This post considers whether or not pornography should be covered by the free speech principle (FSP). According to this principle, all (or most) forms of speech should be free from government censorship and regulation. But this raises the question: which types of symbolic productions are covered by the FSP? And is pornography among them?
This isn’t the first time I’ve talked about pornography and free speech. Back in December (2012 for those of you reading this in the distant future), I looked at an argument claiming that pornography qua speech act subjugated and silenced women. That argument interested me largely for its unique deployment of speech act theory, which is among my research interests. The arguments I look at in this post and the next hold no particular fascination for me. I just happened to read a paper one day and thought it might be worth blogging about.
The paper in question was Andrew Koppelman’s “Is Pornography “Speech”?”, which appeared in the journal Legal Theory several years ago. In it, Koppelman looks first at a general argument pattern claiming that pornography is not covered by the FSP, and then at two specific instantiations of that pattern. I’ll follow suit in this post. Ultimately, Koppelman disagrees with these arguments. I think I do too.
A couple of caveats at the outset. For those of you who have read Koppelman’s paper — or who feel inclined to do so after reading this post — be aware that I take some liberties with his original discussion. To be precise, I wasn’t too impressed by the way in which he laid out the general argument pattern, nor with how he explained its connection to the two specific versions that he critiques. I try to improve upon this aspect of his discussion here.
In addition to this interpretive caveat, there is a second, arguably more important, caveat. This has to do with the limited nature of the arguments being discussed. The focus is purely on whether pornography should be covered (definition below) by the FSP. There is no general argument for or against pornography on display. Certainly, if one reaches the conclusion that pornography is covered by the FSP, it becomes more difficult to argue in favour of its regulation or censorship, but that is a long way from saying that it is impossible to do so. Similarly, although concluding that pornography is not covered by the FSP may make it easier to argue for is restriction, it does not automatically lead to that conclusion.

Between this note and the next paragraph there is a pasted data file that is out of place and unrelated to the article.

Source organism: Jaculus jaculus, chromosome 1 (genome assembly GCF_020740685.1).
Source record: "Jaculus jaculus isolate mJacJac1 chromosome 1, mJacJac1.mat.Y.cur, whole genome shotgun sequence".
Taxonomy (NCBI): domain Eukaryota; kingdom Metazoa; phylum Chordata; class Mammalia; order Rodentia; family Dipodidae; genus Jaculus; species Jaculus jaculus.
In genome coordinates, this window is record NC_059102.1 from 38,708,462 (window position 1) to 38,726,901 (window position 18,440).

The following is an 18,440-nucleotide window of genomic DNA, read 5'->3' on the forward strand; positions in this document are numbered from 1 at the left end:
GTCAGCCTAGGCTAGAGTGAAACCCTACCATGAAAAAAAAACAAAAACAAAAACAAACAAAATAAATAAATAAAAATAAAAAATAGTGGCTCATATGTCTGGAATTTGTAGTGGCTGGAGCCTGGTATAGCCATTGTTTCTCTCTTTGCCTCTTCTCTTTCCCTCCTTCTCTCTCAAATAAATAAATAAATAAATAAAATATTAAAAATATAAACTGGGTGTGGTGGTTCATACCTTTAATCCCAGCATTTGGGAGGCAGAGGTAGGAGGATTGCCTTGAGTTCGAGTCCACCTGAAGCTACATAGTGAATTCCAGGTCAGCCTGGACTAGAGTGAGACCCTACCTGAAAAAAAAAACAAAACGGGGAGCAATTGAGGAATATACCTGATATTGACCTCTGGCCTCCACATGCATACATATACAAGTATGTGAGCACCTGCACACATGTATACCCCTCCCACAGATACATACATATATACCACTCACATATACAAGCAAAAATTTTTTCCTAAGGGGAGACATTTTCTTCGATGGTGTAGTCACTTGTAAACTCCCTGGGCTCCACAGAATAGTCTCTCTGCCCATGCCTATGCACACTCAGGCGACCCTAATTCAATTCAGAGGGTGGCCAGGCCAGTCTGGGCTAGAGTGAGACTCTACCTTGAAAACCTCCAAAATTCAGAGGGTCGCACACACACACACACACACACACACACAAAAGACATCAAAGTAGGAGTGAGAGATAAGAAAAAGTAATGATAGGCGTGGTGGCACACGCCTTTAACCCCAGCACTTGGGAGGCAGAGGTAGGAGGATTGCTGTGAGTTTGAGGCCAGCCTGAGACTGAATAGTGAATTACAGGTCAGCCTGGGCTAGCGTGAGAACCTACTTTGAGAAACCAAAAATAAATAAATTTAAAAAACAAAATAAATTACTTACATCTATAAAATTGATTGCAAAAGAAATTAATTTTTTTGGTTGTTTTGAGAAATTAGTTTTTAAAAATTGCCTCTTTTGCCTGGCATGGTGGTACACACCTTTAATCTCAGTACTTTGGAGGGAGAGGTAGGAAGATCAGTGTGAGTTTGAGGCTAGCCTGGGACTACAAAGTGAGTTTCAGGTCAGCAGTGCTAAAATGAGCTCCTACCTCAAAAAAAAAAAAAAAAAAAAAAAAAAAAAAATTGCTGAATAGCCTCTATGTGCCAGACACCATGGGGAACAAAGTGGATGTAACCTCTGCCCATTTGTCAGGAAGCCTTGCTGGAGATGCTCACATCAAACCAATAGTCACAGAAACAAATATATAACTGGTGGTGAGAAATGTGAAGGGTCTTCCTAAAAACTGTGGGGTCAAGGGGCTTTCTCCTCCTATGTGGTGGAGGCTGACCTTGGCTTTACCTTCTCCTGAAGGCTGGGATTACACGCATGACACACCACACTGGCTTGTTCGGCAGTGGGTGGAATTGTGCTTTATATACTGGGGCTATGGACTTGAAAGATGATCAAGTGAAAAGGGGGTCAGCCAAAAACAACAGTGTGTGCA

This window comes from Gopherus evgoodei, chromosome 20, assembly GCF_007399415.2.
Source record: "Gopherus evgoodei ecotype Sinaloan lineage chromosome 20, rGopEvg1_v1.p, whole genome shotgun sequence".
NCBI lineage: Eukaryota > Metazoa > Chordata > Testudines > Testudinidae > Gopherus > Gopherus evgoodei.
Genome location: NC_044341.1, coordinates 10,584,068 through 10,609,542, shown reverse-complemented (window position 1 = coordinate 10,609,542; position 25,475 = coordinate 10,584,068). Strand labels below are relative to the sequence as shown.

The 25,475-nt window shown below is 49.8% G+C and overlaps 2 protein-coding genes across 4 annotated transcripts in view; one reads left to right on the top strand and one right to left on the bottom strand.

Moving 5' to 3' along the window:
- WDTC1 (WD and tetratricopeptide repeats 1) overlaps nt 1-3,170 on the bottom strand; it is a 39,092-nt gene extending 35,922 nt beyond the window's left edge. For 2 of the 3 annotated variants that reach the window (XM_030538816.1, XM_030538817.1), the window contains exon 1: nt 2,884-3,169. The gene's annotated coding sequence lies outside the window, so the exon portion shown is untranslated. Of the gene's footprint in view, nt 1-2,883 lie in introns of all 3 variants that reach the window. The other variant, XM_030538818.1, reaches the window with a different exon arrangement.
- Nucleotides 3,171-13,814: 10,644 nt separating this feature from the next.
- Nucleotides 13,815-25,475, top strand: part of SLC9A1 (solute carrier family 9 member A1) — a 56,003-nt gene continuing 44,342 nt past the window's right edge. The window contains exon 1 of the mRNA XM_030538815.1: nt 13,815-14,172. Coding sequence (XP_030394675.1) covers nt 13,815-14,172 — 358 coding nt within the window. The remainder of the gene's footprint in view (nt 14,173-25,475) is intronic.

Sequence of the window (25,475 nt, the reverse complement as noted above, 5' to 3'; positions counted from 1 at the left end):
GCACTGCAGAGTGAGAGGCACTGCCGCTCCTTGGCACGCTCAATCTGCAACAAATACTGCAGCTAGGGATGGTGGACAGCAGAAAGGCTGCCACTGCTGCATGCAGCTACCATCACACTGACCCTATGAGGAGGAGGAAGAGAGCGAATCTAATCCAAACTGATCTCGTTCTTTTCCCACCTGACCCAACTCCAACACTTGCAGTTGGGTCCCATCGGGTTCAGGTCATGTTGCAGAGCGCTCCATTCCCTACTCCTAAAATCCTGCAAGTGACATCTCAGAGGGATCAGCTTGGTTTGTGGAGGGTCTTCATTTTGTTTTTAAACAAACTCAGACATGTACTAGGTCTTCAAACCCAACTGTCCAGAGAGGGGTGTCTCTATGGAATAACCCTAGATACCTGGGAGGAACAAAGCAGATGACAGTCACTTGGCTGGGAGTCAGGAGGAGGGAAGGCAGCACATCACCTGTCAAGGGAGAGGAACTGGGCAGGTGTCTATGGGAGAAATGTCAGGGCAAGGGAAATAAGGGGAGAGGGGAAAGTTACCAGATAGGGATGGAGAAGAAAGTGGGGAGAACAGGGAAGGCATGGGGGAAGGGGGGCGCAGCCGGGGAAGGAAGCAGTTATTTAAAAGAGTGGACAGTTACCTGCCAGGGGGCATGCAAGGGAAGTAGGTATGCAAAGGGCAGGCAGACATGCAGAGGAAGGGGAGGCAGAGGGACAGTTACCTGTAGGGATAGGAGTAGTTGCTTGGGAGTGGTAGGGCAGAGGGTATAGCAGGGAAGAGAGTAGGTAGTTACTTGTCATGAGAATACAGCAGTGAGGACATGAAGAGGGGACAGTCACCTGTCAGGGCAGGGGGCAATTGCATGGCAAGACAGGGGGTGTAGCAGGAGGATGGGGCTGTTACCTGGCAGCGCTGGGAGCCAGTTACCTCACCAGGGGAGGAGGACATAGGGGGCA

This should be borne in mind at all times.
1. The General Argument Pattern
Koppelman says that there is a general argument pattern, used by several theorists, which holds that pornography is not covered by the FSP because it does not involve the communication of ideas. I don’t like Koppelman’s formulation of this argument pattern, so I’m going to lay out my own version of it.
I start with the free speech principle itself, which underlies all aspects of this debate. I define that principle as follows:
Free Speech Principle: (Some or all types of)* speech ought to be free from government censorship and regulation
I appreciate that this definition is far from perfect. There are so many views about what should and should not be included within the freedom of speech that it would be difficult to come up with a definition that was agreeable to all. Indeed, I’m not even sure that I agree with this formulation. For example, while I think any version of the FSP worth talking about would hold that government censorship of speech was off limits, I’m much less sure about regulation. I think there might be certain forms of regulation (or regulation in certain contexts) that is permissible.